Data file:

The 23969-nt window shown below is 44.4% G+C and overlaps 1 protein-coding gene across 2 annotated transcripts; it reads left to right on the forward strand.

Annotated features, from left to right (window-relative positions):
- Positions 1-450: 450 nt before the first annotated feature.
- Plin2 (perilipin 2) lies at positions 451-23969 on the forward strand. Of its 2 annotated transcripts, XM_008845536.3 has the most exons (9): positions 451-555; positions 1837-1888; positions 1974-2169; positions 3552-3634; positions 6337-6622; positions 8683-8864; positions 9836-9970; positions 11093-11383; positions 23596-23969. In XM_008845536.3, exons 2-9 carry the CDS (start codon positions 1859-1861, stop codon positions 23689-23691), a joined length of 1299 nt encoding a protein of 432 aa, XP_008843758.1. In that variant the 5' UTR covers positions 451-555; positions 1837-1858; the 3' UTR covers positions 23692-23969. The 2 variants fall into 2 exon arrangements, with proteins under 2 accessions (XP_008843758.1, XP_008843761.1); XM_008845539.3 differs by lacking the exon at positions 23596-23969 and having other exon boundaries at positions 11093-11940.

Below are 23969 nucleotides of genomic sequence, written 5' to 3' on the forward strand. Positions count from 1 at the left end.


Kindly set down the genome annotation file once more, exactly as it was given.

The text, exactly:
The 23969-nt window shown below is 44.4% G+C and overlaps 1 protein-coding gene across 2 annotated transcripts; it reads left to right on the forward strand.

Annotated features, from left to right (window-relative positions):
- Positions 1-450: 450 nt before the first annotated feature.
- Plin2 (perilipin 2) lies at positions 451-23969 on the forward strand. Of its 2 annotated transcripts, XM_008845536.3 has the most exons (9): positions 451-555; positions 1837-1888; positions 1974-2169; positions 3552-3634; positions 6337-6622; positions 8683-8864; positions 9836-9970; positions 11093-11383; positions 23596-23969. In XM_008845536.3, exons 2-9 carry the CDS (start codon positions 1859-1861, stop codon positions 23689-23691), a joined length of 1299 nt encoding a protein of 432 aa, XP_008843758.1. In that variant the 5' UTR covers positions 451-555; positions 1837-1858; the 3' UTR covers positions 23692-23969. The 2 variants fall into 2 exon arrangements, with proteins under 2 accessions (XP_008843758.1, XP_008843761.1); XM_008845539.3 differs by lacking the exon at positions 23596-23969 and having other exon boundaries at positions 11093-11940.

Below are 23969 nucleotides of genomic sequence, written 5' to 3' on the forward strand. Positions count from 1 at the left end.